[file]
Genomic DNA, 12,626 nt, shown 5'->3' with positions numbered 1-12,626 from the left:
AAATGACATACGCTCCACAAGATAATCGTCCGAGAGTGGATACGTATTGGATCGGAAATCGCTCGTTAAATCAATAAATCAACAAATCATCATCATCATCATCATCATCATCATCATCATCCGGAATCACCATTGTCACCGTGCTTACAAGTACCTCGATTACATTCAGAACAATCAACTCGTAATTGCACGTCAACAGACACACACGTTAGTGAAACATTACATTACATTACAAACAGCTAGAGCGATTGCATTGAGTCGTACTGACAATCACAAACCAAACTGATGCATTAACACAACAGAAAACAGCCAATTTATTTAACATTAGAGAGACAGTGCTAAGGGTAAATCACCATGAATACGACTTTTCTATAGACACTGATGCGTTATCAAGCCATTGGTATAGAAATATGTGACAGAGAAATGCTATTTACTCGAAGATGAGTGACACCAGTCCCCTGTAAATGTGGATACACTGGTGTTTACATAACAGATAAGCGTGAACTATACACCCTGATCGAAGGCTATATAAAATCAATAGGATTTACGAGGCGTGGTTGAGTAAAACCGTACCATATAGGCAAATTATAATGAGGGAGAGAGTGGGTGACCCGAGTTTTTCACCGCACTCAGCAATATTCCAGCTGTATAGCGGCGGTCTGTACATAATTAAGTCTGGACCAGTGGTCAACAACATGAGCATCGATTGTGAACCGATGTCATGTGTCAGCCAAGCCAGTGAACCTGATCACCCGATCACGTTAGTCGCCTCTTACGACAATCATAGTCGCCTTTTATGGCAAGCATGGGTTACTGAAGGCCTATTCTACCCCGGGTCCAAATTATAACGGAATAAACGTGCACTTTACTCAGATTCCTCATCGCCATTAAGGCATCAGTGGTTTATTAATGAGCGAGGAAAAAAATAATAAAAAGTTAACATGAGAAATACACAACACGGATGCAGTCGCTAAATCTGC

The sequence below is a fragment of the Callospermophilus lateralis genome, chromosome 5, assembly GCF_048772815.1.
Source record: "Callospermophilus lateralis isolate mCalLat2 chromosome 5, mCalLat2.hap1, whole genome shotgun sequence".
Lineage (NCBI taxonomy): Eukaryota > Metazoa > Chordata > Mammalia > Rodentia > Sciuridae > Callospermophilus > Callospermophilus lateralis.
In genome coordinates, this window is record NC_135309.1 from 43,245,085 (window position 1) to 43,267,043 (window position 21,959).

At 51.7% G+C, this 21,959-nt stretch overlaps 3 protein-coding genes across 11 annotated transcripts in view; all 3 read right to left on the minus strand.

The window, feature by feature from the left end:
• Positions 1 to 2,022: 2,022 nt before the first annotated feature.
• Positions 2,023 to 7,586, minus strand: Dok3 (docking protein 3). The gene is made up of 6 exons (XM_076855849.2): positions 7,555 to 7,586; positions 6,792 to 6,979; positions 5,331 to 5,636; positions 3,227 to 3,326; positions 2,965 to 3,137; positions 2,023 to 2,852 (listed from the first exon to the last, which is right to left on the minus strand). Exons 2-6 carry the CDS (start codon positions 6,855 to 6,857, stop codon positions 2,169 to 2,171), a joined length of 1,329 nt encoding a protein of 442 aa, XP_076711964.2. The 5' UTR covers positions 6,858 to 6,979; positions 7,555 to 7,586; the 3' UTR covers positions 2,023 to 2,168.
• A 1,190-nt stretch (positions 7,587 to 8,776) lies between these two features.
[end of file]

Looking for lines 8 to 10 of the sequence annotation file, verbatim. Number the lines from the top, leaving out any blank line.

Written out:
The window, feature by feature from the left end:
• Positions 1 to 2,022: 2,022 nt before the first annotated feature.
• Positions 2,023 to 7,586, minus strand: Dok3 (docking protein 3). The gene is made up of 6 exons (XM_076855849.2): positions 7,555 to 7,586; positions 6,792 to 6,979; positions 5,331 to 5,636; positions 3,227 to 3,326; positions 2,965 to 3,137; positions 2,023 to 2,852 (listed from the first exon to the last, which is right to left on the minus strand). Exons 2-6 carry the CDS (start codon positions 6,855 to 6,857, stop codon positions 2,169 to 2,171), a joined length of 1,329 nt encoding a protein of 442 aa, XP_076711964.2. The 5' UTR covers positions 6,858 to 6,979; positions 7,555 to 7,586; the 3' UTR covers positions 2,023 to 2,168.